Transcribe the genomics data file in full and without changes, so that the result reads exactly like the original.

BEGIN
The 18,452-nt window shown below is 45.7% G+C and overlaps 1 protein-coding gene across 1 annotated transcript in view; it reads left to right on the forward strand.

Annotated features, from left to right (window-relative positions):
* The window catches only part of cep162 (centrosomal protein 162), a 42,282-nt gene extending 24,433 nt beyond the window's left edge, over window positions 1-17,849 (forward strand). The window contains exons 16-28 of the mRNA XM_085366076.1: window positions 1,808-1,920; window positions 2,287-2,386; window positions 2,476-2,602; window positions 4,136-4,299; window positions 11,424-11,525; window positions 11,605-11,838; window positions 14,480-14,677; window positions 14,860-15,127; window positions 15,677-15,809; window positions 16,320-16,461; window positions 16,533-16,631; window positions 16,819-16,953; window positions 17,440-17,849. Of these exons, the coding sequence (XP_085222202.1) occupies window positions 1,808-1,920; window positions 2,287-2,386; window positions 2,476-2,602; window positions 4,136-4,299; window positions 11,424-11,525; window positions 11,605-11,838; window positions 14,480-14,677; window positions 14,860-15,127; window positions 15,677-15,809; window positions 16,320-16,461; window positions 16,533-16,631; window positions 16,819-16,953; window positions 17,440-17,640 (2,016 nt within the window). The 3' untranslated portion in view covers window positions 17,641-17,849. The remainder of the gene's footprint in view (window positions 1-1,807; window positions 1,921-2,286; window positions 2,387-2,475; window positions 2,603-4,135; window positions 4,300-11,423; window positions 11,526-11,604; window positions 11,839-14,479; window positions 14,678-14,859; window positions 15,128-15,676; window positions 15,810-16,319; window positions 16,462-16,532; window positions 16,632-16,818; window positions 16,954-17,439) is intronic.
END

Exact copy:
The 18,452-nt window shown below is 45.7% G+C and overlaps 1 protein-coding gene across 1 annotated transcript in view; it reads left to right on the forward strand.

Annotated features, from left to right (window-relative positions):
* The window catches only part of cep162 (centrosomal protein 162), a 42,282-nt gene extending 24,433 nt beyond the window's left edge, over window positions 1-17,849 (forward strand). The window contains exons 16-28 of the mRNA XM_085366076.1: window positions 1,808-1,920; window positions 2,287-2,386; window positions 2,476-2,602; window positions 4,136-4,299; window positions 11,424-11,525; window positions 11,605-11,838; window positions 14,480-14,677; window positions 14,860-15,127; window positions 15,677-15,809; window positions 16,320-16,461; window positions 16,533-16,631; window positions 16,819-16,953; window positions 17,440-17,849. Of these exons, the coding sequence (XP_085222202.1) occupies window positions 1,808-1,920; window positions 2,287-2,386; window positions 2,476-2,602; window positions 4,136-4,299; window positions 11,424-11,525; window positions 11,605-11,838; window positions 14,480-14,677; window positions 14,860-15,127; window positions 15,677-15,809; window positions 16,320-16,461; window positions 16,533-16,631; window positions 16,819-16,953; window positions 17,440-17,640 (2,016 nt within the window). The 3' untranslated portion in view covers window positions 17,641-17,849. The remainder of the gene's footprint in view (window positions 1-1,807; window positions 1,921-2,286; window positions 2,387-2,475; window positions 2,603-4,135; window positions 4,300-11,423; window positions 11,526-11,604; window positions 11,839-14,479; window positions 14,678-14,859; window positions 15,128-15,676; window positions 15,810-16,319; window positions 16,462-16,532; window positions 16,632-16,818; window positions 16,954-17,439) is intronic.